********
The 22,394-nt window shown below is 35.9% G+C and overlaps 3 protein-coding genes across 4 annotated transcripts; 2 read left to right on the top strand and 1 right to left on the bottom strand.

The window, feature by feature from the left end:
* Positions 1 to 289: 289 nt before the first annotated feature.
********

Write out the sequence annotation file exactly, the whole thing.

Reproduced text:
The 22,394-nt window shown below is 35.9% G+C and overlaps 3 protein-coding genes across 4 annotated transcripts; 2 read left to right on the top strand and 1 right to left on the bottom strand.

The window, feature by feature from the left end:
* Positions 1 to 289: 289 nt before the first annotated feature.